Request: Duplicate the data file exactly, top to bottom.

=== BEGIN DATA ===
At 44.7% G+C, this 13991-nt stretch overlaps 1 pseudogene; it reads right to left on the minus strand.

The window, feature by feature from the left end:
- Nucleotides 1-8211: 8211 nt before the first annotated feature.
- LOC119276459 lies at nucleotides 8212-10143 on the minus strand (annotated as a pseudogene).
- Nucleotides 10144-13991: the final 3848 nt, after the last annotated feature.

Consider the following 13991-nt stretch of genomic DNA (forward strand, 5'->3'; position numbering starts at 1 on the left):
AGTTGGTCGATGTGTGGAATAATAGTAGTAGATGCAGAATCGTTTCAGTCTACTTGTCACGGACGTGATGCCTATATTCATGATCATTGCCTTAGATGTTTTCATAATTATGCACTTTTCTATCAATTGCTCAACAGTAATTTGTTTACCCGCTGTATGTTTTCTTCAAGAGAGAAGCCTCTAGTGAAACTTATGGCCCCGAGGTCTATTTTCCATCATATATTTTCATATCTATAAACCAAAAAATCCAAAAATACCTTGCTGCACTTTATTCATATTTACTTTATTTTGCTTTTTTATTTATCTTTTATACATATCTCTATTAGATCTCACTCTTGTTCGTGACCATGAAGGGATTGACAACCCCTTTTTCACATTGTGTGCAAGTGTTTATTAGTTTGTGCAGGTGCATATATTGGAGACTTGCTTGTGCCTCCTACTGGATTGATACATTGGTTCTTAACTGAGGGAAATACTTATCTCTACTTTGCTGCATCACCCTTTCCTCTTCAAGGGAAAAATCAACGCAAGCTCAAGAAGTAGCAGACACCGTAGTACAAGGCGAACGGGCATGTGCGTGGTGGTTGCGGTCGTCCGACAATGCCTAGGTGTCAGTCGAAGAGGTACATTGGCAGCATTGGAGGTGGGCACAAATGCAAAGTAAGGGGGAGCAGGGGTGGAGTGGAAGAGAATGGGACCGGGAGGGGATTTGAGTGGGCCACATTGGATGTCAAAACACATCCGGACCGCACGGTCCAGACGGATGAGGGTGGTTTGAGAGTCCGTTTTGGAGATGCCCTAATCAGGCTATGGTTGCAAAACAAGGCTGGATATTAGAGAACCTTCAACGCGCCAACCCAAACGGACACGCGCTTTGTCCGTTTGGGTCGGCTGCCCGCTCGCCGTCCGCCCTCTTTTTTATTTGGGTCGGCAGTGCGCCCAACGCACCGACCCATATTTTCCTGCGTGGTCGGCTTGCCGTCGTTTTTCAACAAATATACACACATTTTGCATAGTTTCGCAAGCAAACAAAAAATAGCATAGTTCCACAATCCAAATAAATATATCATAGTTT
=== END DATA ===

At 44.7% G+C, this 13991-nt stretch overlaps 1 pseudogene; it reads right to left on the minus strand.

The window, feature by feature from the left end:
- Nucleotides 1-8211: 8211 nt before the first annotated feature.
- LOC119276459 lies at nucleotides 8212-10143 on the minus strand (annotated as a pseudogene).
- Nucleotides 10144-13991: the final 3848 nt, after the last annotated feature.

Consider the following 13991-nt stretch of genomic DNA (forward strand, 5'->3'; position numbering starts at 1 on the left):
AGTTGGTCGATGTGTGGAATAATAGTAGTAGATGCAGAATCGTTTCAGTCTACTTGTCACGGACGTGATGCCTATATTCATGATCATTGCCTTAGATGTTTTCATAATTATGCACTTTTCTATCAATTGCTCAACAGTAATTTGTTTACCCGCTGTATGTTTTCTTCAAGAGAGAAGCCTCTAGTGAAACTTATGGCCCCGAGGTCTATTTTCCATCATATATTTTCATATCTATAAACCAAAAAATCCAAAAATACCTTGCTGCACTTTATTCATATTTACTTTATTTTGCTTTTTTATTTATCTTTTATACATATCTCTATTAGATCTCACTCTTGTTCGTGACCATGAAGGGATTGACAACCCCTTTTTCACATTGTGTGCAAGTGTTTATTAGTTTGTGCAGGTGCATATATTGGAGACTTGCTTGTGCCTCCTACTGGATTGATACATTGGTTCTTAACTGAGGGAAATACTTATCTCTACTTTGCTGCATCACCCTTTCCTCTTCAAGGGAAAAATCAACGCAAGCTCAAGAAGTAGCAGACACCGTAGTACAAGGCGAACGGGCATGTGCGTGGTGGTTGCGGTCGTCCGACAATGCCTAGGTGTCAGTCGAAGAGGTACATTGGCAGCATTGGAGGTGGGCACAAATGCAAAGTAAGGGGGAGCAGGGGTGGAGTGGAAGAGAATGGGACCGGGAGGGGATTTGAGTGGGCCACATTGGATGTCAAAACACATCCGGACCGCACGGTCCAGACGGATGAGGGTGGTTTGAGAGTCCGTTTTGGAGATGCCCTAATCAGGCTATGGTTGCAAAACAAGGCTGGATATTAGAGAACCTTCAACGCGCCAACCCAAACGGACACGCGCTTTGTCCGTTTGGGTCGGCTGCCCGCTCGCCGTCCGCCCTCTTTTTTATTTGGGTCGGCAGTGCGCCCAACGCACCGACCCATATTTTCCTGCGTGGTCGGCTTGCCGTCGTTTTTCAACAAATATACACACATTTTGCATAGTTTCGCAAGCAAACAAAAAATAGCATAGTTCCACAATCCAAATAAATATATCATAGTTT